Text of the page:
This blog post is a bit silly because it's merely confirming something that was supposed to work. However, until last night, for some reason, I was under the impression that application-specific mappings in ColdFusion 8 did not work the CFComponent Extends attribute. This wasn't just some wild theory I had - I thought this because I've had a number of problems getting application-specific mappings to work in applications ported from CF7 to CF8 in which frameworks such as ColdSpring were used; even after settings up "ColdSpring" as an application specific mapping, the framework still threw errors about components that it couldn't find.
Last night, I asked about changes to this in ColdFusion 9, and both Ben Forta and Adam Lehman put me straight - it's supposed to work with application-specific mappings in CF8. So, this morning, I put together a small demo to see if I was crazy. I constructed the following directory tree:
As you can see, the "com" directory is parallel to my "app" directory so, in order to create a CFC in the app, I'm going to need a mapping. But then, the Test.cfc is going to extend the Base.cfc using a mapping as well. Here is my Application.cfc with mapping:
<cfcomponent output="false" hint="I provide application level settings and event handlers."> <!--- Defnie request settings. ---> <cfsetting showdebugoutput="false" /> <!--- Define application-specific mappings. ---> <cfset THIS.Mappings[ "/com" ] = ( REReplace( GetDirectoryFromPath( GetCurrentTemplatePath() ), "[^\\/]+[\\/]$", "", "one" ) & "com\" ) /> </cfcomponent>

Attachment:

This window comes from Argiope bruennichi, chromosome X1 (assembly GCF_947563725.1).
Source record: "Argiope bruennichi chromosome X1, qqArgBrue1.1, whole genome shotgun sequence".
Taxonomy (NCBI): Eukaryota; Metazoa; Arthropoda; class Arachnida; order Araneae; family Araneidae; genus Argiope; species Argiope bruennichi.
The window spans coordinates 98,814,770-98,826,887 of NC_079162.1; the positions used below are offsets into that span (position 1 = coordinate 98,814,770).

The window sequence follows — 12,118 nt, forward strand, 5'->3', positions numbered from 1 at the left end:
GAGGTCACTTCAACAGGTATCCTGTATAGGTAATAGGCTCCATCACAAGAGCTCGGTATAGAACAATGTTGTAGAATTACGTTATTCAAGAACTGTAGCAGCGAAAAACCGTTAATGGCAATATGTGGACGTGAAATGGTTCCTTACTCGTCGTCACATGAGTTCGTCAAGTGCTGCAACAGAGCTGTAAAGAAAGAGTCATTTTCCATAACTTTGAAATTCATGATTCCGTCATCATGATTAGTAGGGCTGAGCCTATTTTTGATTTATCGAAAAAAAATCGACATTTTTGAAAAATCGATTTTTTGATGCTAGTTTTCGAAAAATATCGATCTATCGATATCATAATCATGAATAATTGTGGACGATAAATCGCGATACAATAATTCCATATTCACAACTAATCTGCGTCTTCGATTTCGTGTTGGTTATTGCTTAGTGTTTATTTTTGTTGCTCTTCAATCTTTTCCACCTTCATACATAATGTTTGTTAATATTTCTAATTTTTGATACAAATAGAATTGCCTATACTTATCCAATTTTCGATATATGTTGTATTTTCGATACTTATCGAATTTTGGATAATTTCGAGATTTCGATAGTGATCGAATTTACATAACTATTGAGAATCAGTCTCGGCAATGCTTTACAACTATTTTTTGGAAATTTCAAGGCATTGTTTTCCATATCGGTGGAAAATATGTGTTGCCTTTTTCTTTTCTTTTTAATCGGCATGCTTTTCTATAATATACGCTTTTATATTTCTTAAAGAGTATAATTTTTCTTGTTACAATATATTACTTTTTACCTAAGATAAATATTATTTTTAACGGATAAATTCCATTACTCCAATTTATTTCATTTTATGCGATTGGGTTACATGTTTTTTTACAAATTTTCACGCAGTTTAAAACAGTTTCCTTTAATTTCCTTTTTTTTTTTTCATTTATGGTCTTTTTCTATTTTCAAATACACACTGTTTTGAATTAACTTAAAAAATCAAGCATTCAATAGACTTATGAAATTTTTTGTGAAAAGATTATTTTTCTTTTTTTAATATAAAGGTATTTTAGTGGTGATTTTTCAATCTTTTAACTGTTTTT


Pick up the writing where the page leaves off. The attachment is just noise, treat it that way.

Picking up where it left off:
As you can see, I am creating a mapping, "/com", by moving up one directory from the current directory and then appending "com\" to the end.
In my "com" directory, the Test.cfc extends the Base.cfc, so let's look at the Base.cfc first:
<cfcomponent output="false" hint="I am the base component for this package."> <cffunction name="Test" access="public" returntype="string" output="false"> <cfreturn "I am com.Base.Test()" /> </cffunction> </cfcomponent>
As you can see, not much going on. The Test() method simply returns a string containing the mapped method that was executed. Now, let's take a look at the Test.cfc that extends the Base. Notice that the Extends attribute of the CFComponent tag uses the application-specific mapping defined in our Application.cfc:
<cfcomponent extends="com.Base" output="false"> <cffunction name="Test" access="public" returntype="string" output="false"> <!--- Return test string from both the super component (from extends attribute) and the current component. ---> <cfreturn ( "[ #SUPER.Test()# ] " & "I am com.Test.Test()" ) /> </cffunction> </cfcomponent>
Ok, so now that we have all of our components in place, let's take a look at the code that ties it all together - the index.cfm page. My Index.cfm page simply creates the Test.cfc component using the application-specific mapping and calls its Test() method:
<!--- Create an object with the mapping. ---> <cfset objTest = CreateObject( "component", "com.Test" ) /> <!--- Test component method.. ---> <cfoutput> #objTest.Test()# </cfoutput>
When we run this code, we get the following output:
[ I am com.Base.Test() ] I am com.Test.Test()
As you can see, not only did the application-specific mapping let me create the Test.cfc component, it also allowed the Test.cfc component to extend the mapped Base.cfc component.
Like I said before, this is the expected behavior! Looking at it now, it seems so simple; I am not sure what problems I could have possibly been having with this before, but clearly it was an error on my part. There's nothing more frustrating than when silly mistakes cost you time and energy.
Want to use code from this post? Check out the license.